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Bossa Studios talks about going bigger with Worlds Adrift

In the second part of our sitdown interview with Bossa Studios, co-founder Henrique Olifiers and game designer Luke Williams talk about their upcoming procedurally-generated adventure Worlds Adrift, the studio's change in their development approach, and their partnership with tech company Improbable.

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Yesterday, Shacknews posted the first part of our talk with Bossa Studios. Among the topics raised were the Steam Early Access hit I Am Bread, the studio's update plan for the game, virtual reality, and Valve's Meet the Medic video. However, there was still another major topic to approach and that was the upcoming open-world adventure game Worlds Adrift.

Worlds Adrift takes players into a wide-open world filled with adventure, but Bossa will not refer to it as a single-player game. Players can make parties with their friends, but Bossa will likewise not call it an MMO. This game is for the co-op crowd and it promises to be the studio's most ambitious project to date. To learn more, Shacknews continued our conversation with studio co-founder Henrique Olifiers and game designer Luke Williams.

Shacknews: I'm actually flying blind into the concept of Worlds Adrift. What can you tell me about the game?

Luke Williams: It's like our big ambitious project, a bit more in-depth than the other ones. It's kind of a Wind Waker/Skies of Arcadia-inspired cooperative exploration game. We basically dump you on this island or ship and then your goal is to go out and see the world, interact with other players, and discover secrets and treasures. It's all about building a ship good enough to survive the weather, survive encounters with other players, and even team up how you want to build this airship using parts you find with schematics you find. You start small, it doesn't really have any kind of decks to it, but once you discover these frames, you build bigger and bigger ships.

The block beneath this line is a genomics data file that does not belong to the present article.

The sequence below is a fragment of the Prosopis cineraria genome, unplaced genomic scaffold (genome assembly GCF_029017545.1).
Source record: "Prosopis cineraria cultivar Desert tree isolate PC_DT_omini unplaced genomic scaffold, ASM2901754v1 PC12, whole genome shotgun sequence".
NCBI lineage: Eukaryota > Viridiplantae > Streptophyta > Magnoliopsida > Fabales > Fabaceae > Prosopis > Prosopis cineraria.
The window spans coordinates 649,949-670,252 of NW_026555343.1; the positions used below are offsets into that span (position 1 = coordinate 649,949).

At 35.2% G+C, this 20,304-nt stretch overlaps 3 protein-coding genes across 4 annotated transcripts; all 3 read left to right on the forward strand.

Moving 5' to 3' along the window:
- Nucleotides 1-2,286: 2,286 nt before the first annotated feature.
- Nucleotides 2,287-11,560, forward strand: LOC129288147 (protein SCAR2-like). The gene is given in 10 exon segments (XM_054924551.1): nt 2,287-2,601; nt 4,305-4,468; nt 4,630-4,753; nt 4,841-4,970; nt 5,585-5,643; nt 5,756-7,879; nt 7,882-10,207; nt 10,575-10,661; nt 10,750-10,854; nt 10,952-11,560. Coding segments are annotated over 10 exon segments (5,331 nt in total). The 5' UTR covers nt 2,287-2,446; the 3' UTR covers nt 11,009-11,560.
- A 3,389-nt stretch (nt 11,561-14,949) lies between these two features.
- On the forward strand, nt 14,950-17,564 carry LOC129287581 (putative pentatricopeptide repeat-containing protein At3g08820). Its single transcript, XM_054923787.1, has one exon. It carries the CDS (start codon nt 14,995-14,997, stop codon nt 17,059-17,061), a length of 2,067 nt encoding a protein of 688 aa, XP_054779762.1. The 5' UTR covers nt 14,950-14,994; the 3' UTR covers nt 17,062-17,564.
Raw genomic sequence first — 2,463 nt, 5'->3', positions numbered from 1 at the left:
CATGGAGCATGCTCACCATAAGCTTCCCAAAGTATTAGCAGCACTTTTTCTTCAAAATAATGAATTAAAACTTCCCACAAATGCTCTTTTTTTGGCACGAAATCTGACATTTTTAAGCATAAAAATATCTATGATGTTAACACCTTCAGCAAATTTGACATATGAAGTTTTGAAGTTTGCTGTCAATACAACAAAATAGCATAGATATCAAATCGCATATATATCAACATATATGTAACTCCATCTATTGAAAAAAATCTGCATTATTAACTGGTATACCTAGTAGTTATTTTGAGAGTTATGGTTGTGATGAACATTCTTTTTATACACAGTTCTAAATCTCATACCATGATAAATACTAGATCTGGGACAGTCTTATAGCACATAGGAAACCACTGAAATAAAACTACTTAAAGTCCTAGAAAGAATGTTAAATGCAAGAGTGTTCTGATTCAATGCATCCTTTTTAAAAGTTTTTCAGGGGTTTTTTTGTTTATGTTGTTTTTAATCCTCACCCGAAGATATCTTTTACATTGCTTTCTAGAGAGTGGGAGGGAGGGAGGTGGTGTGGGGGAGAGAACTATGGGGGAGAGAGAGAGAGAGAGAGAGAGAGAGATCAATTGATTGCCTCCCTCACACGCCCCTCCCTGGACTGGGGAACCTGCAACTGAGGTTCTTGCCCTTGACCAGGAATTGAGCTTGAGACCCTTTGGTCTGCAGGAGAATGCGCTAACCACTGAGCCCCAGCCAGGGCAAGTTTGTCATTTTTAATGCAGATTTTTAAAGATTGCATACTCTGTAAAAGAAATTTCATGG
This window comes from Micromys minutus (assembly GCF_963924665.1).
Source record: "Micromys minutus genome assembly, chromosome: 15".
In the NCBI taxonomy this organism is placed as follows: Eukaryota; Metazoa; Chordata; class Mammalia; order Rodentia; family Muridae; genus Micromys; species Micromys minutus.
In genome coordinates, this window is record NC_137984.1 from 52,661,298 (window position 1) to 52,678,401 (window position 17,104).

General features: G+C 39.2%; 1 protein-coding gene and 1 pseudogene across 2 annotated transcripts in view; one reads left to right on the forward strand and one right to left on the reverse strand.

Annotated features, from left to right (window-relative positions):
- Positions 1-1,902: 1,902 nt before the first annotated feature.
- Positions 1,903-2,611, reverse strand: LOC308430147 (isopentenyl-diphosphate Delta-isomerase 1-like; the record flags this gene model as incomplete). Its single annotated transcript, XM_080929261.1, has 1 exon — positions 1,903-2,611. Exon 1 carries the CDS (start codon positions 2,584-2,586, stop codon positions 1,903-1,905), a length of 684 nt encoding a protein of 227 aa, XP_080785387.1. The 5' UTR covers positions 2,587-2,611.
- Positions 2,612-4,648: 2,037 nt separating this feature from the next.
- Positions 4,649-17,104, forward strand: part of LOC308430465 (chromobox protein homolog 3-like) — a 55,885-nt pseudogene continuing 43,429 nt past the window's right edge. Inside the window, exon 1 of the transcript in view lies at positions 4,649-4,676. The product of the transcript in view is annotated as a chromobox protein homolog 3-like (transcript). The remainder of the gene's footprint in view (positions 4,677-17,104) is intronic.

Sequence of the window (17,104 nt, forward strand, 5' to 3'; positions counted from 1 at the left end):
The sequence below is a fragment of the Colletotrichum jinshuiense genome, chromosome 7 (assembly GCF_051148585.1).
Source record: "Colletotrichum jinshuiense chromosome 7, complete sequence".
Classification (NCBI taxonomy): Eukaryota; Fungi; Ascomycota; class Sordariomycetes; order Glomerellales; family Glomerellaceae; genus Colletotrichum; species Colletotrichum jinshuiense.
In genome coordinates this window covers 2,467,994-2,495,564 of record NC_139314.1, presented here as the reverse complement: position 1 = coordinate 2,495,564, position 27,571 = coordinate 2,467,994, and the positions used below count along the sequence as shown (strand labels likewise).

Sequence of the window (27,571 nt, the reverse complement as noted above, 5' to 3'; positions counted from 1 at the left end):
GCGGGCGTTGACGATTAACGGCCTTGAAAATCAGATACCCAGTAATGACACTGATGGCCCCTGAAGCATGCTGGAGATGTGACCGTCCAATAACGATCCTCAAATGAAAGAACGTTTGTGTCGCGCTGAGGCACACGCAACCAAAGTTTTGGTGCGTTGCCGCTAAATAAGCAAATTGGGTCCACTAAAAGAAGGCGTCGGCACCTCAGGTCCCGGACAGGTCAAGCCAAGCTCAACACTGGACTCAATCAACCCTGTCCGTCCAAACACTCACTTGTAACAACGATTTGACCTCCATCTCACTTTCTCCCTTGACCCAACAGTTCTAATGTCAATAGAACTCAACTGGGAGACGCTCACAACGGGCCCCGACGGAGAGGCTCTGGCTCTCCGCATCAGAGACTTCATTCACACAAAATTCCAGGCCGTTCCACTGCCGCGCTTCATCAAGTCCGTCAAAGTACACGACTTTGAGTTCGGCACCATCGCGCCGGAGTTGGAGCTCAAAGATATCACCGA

It's all aboard this physics-driven world. You have this grappling hook that's useful to swing and traverse the world, kind of Spider-Man style. So it's like taking what we've learned with the physics of other things and applying them to a more ambitious game.

Henrique Olifiers: One of the trademarks of our game is the physics. [I Am Bread] has it, [Surgeon Simulator 2013] has it, and that creates a situation that we've never envisioned as developers that the players create and come across. The next natural step for us was, "How can we make this huge? How can we make this multiplayer?" Not only can we put players in this environment, but we can use an open world where they can make much more.

The physics in multiplayer was never something that has been done before. It is very difficult to do. Then we found this partner, Improbable. They were just a startup. We started working together and created this platform that enabled to do this. We would not have been able to do that by ourselves. It's a whole new way to develop games and enable us to do crazy stuff that we had never seen in multiplayer games.

Williams: The big thing is, the synced multiplayer physics. We can have ships crash into each other and the panels will fall off and roll down the decks and stuff. That'll be visible to everyone. The whole crew of the ships will be able to see those things happening. But also, the systems… we want to have the world sort of tell a story as the player is playing it. So if you have this huge ship that is taken down and is a wreck, months down the line, someone will come across that wreckage on an island and might know there was some sort of fight there, because this Improbable technology, which persists everything that happens.

Shacknews: So with that dedication to physics, will players be able to find that wreckage throughout the entire world? It'll stay there the whole time?